Personal Health

Big Pharma’s Best Kept Secret: A Mediterranean Diet Can Save Your Life

This diet wards off heart attacks, strokes and death, so why are we still focusing on the fallacy of a cholesterol model of heart disease?

For those looking to start the New Year off on the right track with a health kick that’s easy and can help you live longer, it’s time to bring out the olive oil and wine!

Recent major clinical trials have confirmed years of research showing that heart disease can not only be prevented by following a Mediterranean diet, but this eating pattern is proven to reduce heart attacks, strokes and death in both heart patients and healthy people.

Scientists first noticed the benefits of the diet in the 1950s when it was observed that Mediterranean people from countries like Spain, Italy, Southern France and Turkey experienced far fewer deaths from heart disease and lower death rates compared with most other populations, including the United States.  Speculative studies pointed to diet and lifestyle as the primary reason, specifically reduced intake of saturated fat.

Yet, while the diet is low in saturated fat, it is far from a low-fat diet.  “The diet is more like an ocean-side vacation on the Riviera than a health intervention," Dr. David H. Newman, MD an Emergency Medicine expert and author of TheNNT explained to AlterNet. “It includes protective effects of olive oil, moderate intakes of red wine, and a heavy reliance on fruit and vegetables and paucity of dairy and red meat.  It is low in saturated and omega-6 fats but high in omega-3 antioxidants.”

Almost two decades of research has shown that heart patients who ate this diet saw life-changing benefits.  A study last month, which followed 10,000 women in their 50s and 60s over 15 years, found that those who had a better diet quality at mid-life - mirrored on a Mediterranean diet - experienced greater health and wellbeing 15 years later and were 40 percent more likely to live past the age of 70 without chronic illness.

Another major clinical study published in the New England Journal of Medicine in 2013, which followed more than 7000 people without cardiovascular disease for five years, revealed that the Mediterranean diet also extended to preventing first-time heart problems in healthy people and reduced heart attacks and deaths by up to 30 percent.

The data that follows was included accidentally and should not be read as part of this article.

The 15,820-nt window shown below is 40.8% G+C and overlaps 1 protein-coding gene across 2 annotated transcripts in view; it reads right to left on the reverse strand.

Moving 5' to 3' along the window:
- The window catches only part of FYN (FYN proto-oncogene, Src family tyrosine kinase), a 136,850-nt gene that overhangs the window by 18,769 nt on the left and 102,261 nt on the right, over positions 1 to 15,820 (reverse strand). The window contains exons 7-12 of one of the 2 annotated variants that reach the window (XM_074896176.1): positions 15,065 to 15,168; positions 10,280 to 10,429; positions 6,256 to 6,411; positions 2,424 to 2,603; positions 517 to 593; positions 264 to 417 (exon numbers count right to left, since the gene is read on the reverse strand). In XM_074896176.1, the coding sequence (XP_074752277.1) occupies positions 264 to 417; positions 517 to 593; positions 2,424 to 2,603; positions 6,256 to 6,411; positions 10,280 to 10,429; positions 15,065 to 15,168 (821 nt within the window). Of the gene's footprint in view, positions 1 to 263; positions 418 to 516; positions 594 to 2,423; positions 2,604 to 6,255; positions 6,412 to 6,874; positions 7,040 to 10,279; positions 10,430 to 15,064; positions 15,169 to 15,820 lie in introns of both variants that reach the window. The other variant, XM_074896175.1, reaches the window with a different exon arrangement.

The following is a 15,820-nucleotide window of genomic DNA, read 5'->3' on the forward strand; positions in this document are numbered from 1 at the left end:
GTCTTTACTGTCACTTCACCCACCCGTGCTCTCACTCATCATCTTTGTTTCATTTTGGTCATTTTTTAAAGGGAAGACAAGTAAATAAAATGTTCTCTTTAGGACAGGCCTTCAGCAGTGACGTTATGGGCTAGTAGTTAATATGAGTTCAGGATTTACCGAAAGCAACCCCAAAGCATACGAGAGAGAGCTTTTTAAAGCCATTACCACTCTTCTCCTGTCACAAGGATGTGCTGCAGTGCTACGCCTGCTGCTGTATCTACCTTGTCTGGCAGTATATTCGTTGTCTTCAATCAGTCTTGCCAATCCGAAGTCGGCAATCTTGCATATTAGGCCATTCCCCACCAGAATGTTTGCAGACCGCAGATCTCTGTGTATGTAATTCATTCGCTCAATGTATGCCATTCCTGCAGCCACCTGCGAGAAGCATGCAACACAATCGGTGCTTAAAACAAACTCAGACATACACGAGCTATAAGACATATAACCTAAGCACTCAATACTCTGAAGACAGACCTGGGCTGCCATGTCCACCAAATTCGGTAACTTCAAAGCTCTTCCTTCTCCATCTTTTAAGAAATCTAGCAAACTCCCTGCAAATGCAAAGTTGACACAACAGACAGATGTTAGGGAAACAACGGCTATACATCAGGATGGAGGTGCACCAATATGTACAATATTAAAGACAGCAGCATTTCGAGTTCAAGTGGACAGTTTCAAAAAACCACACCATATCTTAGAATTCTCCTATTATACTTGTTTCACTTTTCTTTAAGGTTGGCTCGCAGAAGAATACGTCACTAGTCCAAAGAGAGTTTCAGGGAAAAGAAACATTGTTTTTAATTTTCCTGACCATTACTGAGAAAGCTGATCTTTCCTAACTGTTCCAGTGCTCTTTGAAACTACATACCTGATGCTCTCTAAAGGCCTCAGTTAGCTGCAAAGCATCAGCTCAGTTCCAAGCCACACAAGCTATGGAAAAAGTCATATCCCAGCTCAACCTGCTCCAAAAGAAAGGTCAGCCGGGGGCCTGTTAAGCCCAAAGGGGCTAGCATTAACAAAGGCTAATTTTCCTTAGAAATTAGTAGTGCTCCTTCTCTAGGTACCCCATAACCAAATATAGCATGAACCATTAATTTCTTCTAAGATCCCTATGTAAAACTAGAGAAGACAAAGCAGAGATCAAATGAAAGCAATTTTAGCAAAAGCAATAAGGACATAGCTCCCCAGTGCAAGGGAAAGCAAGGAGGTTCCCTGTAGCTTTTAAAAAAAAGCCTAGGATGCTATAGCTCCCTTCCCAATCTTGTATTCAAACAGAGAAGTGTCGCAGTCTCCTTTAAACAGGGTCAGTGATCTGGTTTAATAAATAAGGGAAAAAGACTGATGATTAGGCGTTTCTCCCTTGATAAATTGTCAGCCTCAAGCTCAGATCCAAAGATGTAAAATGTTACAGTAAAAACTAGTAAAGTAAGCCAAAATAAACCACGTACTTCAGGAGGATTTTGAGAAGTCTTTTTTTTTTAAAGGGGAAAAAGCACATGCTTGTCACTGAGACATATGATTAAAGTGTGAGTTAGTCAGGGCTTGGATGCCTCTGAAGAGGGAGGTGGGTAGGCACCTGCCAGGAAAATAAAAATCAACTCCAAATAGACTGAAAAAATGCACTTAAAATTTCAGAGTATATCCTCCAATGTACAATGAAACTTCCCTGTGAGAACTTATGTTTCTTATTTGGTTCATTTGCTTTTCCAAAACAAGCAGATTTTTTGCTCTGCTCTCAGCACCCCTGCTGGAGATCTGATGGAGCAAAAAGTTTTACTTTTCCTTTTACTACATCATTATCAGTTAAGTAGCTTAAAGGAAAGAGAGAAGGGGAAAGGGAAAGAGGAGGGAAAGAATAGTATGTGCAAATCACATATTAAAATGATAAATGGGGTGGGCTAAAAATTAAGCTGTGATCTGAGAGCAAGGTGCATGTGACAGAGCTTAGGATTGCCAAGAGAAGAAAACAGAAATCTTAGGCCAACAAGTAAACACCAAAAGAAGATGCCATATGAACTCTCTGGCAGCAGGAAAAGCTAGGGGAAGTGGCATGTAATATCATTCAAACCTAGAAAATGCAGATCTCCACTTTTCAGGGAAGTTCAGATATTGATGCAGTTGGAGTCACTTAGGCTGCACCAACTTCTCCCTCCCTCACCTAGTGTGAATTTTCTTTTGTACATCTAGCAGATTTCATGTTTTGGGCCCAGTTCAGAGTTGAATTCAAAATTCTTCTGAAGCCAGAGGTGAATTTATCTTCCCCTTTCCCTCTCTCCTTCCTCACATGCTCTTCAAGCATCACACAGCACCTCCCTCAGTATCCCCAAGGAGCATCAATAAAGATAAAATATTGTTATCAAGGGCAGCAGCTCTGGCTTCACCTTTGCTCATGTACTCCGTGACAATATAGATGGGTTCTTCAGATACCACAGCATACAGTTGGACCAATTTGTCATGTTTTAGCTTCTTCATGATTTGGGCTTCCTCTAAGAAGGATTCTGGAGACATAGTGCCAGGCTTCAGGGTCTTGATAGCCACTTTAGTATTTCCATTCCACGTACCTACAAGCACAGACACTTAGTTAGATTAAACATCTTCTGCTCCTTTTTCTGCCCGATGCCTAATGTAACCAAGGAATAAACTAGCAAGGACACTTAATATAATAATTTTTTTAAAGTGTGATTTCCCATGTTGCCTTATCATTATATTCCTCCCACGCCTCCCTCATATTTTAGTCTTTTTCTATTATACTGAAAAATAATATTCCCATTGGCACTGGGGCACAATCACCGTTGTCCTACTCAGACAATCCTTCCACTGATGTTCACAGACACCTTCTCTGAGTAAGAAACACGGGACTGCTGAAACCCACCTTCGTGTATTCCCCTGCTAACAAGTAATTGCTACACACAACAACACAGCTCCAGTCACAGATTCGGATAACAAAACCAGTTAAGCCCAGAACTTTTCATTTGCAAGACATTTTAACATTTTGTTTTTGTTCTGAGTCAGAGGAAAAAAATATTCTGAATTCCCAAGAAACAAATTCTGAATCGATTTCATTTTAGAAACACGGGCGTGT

The study found that those who ate a common Mediterranean diet suffered fewer heart problems than those who ate a low-fat diet similar to the American Heart Association (AHA) recommended diet.  Think about how effective the diet would have fared if its competitor had been the average American diet that is much higher in fats and carbohydrates than the AHA recommended diet. 

Such observations raise the question of what role cholesterol plays in heart disease given the recent trend of the AHA and cardiology experts advocating for the increase in use of cholesterol-reducing drugs as a way to prevent heart problems.

Typically in the United States, if your cholesterol levels are high, specifically your low-density lipoprotein (LDL) levels which are considered to be the “bad cholesterol“ responsible for blockages (as opposed to the "good" HDL cholesterol) practitioners are more than eager to put you on drugs known as statins to lower cholesterol levels. But here’s some food for thought – three quarters of people who visit the ER experiencing their first heart attack have normal cholesterol levels, Newman says.

“For people who have high cholesterol, the thing to remember is that it’s not as nearly as dangerous as we are led to believe,” he said.  “I work in ER and when I see people come in experiencing a heart attack for the very first time, there is good data to tell me as well as my own personal experience that three-quarters of those people with first ever heart attacks do not have high cholesterol.”

In fact, half a century ago researchers first suggested that cholesterol may be weak risk factor for determining heart disease which led to a line of drugs that “despite lowering cholesterol didn’t help people live longer or avoid heart attacks,” wrote Newman in the Huffington Post.

That’s not to minimalize the use and importance of statins for some people. The benefits of taking the drugs unquestionably trump the harms for some. The data shows that higher cholesterol levels are associated with higher mortality at age 40 rather than in older populations where high cholesterol wasn’t associated with more deaths.  Studies have also shown that statins can reduce heart attacks and strokes for heart patients by 25 percent.  On the other hand, there is data to suggest that even for heart patients, 80 people have to take the drug for one life to be saved.  Moreover, the percentage it reduces heart attacks is still less than the 30 percent reduction from the Mediterranean diet.  Newman explains:

"What we’re looking at is an absolutely optimized best case scenario of the effect of these drugs.  There is good data to suggest that statins save lives for heart patients but the number of lives they save, if you are a known heart patient ie. had a heart attack and are taking the drug for five years - it’s about a 1 in 83 chance that taking that drug will save your life."

Those who take statins are also at risk of developing unwanted side effects from taking the drug such as liver problems, muscle damage and diabetes.  For those who benefit from taking a statin, one in every 50 will get diabetes.  Contrast with the Mediterranean diet where there are no known harmful side effects.